Distribution – South America, Africa
15. Puna Teal
A native duck of The Andes, Puna Teal ducks (Spatula puna) have some of the most distinguishing physical traits.
These ducks show a common white face in the case of males and females. Their heads are combined with black crowns while their beaks have unique color combinations.
A blue beak is specific to the species but its central black stripe is very rare.
These ducks have brown plumage with white patterns or stripes covering the chest and the wings.
Another rare trait of Puna Teals is that both males and females care for their young.
The species is more adaptable to walking on land than other ducks which means males and females may be spotted with their ducklings on land more.
Even more, females are known to pick out specific areas of land with vegetation to lay their eggs with an extra layer of protection.
Interesting fact – male and female Puna Teals have a similar appearance, unlike many other ducks.
Distribution – Bolivian and Peruvian Andes
16. White-cheeked Pintail
The White-cheeked Pintail (Anas bahamensis) is among the most common ducks in The Caribbean and South America.
Its presence has also been noted in areas of The United States such as Florida, but in lower numbers.
Its believed that White-cheeked Pintail populations are increasing in The Americas due to the capacity of the species to adapt to its habitat. It lives both in saline and freshwater habitats.
This is also a species where the head is mostly white throughout the year.
A white face is specific to these ducks which have bright brown crowns.
The chest, underbelly, and wings also have a similar bright brown nuance.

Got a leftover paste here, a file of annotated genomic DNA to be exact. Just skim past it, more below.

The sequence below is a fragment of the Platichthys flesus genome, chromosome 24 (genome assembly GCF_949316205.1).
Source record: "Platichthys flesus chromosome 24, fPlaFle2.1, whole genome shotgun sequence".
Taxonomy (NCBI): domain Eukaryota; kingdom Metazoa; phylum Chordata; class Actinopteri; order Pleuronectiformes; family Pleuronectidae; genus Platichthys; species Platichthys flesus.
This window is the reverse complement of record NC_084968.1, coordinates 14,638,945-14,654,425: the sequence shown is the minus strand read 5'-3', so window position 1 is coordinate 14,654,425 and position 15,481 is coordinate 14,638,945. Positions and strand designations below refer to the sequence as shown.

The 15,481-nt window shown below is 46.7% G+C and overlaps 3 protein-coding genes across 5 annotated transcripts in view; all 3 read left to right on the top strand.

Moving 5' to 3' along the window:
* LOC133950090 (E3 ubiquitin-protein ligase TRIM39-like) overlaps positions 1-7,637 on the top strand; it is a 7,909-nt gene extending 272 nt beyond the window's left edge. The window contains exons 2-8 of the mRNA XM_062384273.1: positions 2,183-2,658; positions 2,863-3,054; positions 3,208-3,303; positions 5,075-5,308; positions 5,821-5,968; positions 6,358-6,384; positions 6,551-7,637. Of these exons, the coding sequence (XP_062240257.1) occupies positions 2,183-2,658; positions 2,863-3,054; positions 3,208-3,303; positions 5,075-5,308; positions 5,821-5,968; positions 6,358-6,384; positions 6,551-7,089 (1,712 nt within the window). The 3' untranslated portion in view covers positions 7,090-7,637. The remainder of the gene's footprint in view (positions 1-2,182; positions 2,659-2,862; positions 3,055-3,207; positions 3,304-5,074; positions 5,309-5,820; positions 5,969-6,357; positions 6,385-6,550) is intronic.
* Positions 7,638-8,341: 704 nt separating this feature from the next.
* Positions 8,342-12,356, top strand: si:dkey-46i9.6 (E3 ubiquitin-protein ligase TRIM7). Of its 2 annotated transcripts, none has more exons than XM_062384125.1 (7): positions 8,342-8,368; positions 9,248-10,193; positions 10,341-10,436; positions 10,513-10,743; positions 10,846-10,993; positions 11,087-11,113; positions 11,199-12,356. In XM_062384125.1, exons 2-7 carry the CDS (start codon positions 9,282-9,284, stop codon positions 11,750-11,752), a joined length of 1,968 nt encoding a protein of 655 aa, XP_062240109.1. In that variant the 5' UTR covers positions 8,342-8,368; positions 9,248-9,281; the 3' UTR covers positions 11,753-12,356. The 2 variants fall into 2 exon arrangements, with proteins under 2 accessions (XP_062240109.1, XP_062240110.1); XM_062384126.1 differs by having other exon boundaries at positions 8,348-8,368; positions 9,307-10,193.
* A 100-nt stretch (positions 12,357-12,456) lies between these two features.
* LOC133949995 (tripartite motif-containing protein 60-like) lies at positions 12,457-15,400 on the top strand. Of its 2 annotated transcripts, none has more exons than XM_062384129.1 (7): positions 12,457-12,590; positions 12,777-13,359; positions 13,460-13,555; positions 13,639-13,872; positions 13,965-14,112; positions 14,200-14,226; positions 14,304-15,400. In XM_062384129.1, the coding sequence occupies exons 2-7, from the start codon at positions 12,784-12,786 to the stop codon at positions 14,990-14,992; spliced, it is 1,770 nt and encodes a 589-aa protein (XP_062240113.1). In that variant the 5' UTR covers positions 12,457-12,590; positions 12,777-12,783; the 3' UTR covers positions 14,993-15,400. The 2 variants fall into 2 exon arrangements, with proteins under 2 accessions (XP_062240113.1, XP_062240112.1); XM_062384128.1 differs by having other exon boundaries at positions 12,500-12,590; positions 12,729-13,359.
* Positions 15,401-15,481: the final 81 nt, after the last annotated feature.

Black spots and marks are seen on the brown plumage of the species. Its white and brown head is further distinguished by a red and black beak.
White-cheeked Pintails are red-beak ducks with matching black and red eyes.
Interesting fact – White-cheeked Pintails are among the few ducks in North America with similar male and female appearances.
Distribution – The Caribbean, South America, Florida
17. White-headed Steamer-Duck
A native species of Argentina, White-headed Steamer-Ducks (Tachyeres leucocephalus) live in a small area of the country’s Atlantic Coast.
A stretch of a few hundred miles is the home of these ducks which are only found here. The species is constantly monitored as the populations are low.
It’s believed there are less than 4.000 White-headed Steamer-Duckers in their natural habitat.
This is a species with a white head and brown plumage. Only males have a white head and a contrasting orange beak.
Females have gray heads with white stripes and are dominated by gray nuances.
The beak of females is also only partly orange and mostly gray.
The female of the species looks similar to the female Flying Steamer Duck which is also one of the reasons these species are often seen in communal flocks.
Interesting fact – these types of ducks cannot fly and use fast swimming to escape predators.
Distribution – San Jorge Gulf in Argentina